Regarding adverse anesthetic reactions, the most significant and potentially fatal condition that can develop is called malignant hyperthermia (or MH). This occurs when a patient’s body temperature rapidly increases and causes muscle rigidity. With proper management, many patients will experience a full recovery. Without proper management, patients can and do die from MH.

According to Nolo, an online encyclopedia of law containing a wealth of current articles on various malpractice topics, expert witness testimony is essential to most medical malpractice court cases. In many states it is required that a person filing a malpractice lawsuit obtain a medical expert’ opinion before they can file their claim in court.

Nolo explains that expert witness testimony plays an instrumental role in malpractice cases. In Illinois, a Chicago medical malpractice lawyer is usually required to attach an affidavit and report to the complaint verifying the a qualified expert has reviewed the case and feels it is meritorious. Without an expert the judge will likely dismiss the case due to the fact that the jury will need an expert witness to help them to better understand the complicated facts regarding medical malpractice.

According to Nolo it is a medical expert’ job to address the following two questions:

According to a recent article in the New York Times, more and more hospitals across the country are banning pictures and videos from being taken during birth in the delivery room. Some hospitals are even calling for all cell phones to be turned off and out of sight during deliveries. Hospitals that enforce these bans only allow photos to be taken after the baby has been delivered and permission is granted by hospital staff.

The article discusses hospital’ claims that they are concerned about the health and safety of the baby and mother and that they are also concerned about protecting the privacy of the medical staff in implementing these restrictions. According to the article, thanks to Facebook and Youtube more and more doctors and hospital staff members are raising concerns over their own privacy.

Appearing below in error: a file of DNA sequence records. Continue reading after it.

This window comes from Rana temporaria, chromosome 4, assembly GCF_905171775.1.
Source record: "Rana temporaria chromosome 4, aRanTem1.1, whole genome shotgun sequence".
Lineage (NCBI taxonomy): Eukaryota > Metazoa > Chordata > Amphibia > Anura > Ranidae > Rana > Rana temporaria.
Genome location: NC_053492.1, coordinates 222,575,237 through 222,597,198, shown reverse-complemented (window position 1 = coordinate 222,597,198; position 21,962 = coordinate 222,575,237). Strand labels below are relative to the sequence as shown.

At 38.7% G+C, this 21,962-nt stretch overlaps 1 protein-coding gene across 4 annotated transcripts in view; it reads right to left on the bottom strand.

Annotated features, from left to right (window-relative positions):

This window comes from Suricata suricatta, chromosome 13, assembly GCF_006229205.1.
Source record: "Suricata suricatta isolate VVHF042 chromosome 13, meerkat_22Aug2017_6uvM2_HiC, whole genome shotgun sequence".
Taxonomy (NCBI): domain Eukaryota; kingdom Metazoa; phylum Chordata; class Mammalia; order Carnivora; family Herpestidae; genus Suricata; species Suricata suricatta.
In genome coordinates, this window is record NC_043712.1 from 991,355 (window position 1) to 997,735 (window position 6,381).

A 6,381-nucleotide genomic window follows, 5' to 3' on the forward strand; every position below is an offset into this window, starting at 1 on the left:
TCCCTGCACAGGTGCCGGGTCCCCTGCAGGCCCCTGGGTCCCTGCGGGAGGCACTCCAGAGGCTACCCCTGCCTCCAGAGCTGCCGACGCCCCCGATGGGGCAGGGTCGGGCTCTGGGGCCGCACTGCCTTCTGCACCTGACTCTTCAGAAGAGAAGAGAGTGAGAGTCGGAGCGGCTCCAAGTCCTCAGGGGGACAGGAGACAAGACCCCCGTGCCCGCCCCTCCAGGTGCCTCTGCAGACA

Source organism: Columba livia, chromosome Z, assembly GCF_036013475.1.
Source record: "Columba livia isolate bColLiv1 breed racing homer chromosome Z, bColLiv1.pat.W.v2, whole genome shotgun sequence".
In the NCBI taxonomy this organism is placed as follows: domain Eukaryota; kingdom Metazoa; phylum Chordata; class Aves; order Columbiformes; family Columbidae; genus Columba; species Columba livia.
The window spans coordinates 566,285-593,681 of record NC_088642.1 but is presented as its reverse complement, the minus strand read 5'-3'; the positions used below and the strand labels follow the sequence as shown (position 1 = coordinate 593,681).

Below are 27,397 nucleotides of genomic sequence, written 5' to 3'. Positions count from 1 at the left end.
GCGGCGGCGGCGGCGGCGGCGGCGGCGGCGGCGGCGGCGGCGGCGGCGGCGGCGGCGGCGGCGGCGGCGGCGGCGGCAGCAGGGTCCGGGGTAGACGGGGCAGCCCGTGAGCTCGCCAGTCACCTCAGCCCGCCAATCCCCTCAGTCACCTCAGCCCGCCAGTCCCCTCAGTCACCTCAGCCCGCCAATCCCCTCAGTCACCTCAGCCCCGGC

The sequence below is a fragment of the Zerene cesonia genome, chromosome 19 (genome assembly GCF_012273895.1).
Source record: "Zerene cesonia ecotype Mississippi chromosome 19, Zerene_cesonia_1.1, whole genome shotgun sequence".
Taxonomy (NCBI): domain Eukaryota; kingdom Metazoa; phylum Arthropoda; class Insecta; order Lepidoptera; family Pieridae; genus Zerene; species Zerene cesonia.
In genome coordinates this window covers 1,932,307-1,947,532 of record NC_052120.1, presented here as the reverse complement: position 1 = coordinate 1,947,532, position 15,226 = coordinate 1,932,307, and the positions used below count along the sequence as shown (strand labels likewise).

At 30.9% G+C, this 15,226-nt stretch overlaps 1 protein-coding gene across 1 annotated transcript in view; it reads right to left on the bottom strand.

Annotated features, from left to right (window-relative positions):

However, the media has pointed out that many of these photography and video bans are being enforced to protect hospitals from malpractice lawsuits. Their concerns come against a backdrop of medical malpractice suits in which video plays a key role. One of the most prominent cases at the forefront of this movement to ban delivery room photos and videos stems from a case settled in 2007 that involved a baby that was born at the University of Illinois Hospital and that suffered from shoulder complications and permanent injury. The Chicago medical malpractice lawyer representing the family used the video in a malpractice lawsuit that was taken by the father in the delivery room. This video allegedly showed the nurse-midwife using excessive force during delivery and it led to a payment to the family of $2.3 million dollars.

The insurance lobby, medical groups, and conservative politicians are all increasing calls for a federal cap on non-economic damages in medical malpractice cases. These groups argue that non-economic damages, those which compensate for pain and suffering and loss of a normal life, are directly causing the dramatic rise in medical malpractice insurance rates. If a federal cap on these damages is passed, individual states would be preempted from deciding this issue on their own.

Setting aside whether an arbitrary cap on damages in all medical malpractice cases is fair (regardless of patient’ injury or the health professional’ misconduct), do caps actually work? That is, do caps on non-economic damages in medical malpractice achieve the goal of reducing malpractice insurance premiums or is there another solution? Based on the results in California, Texas, and other states, as well an independent study conducted by Duke University, the answer seems to be no.

Malpractice Premiums in States with Caps on Non-Economic Damages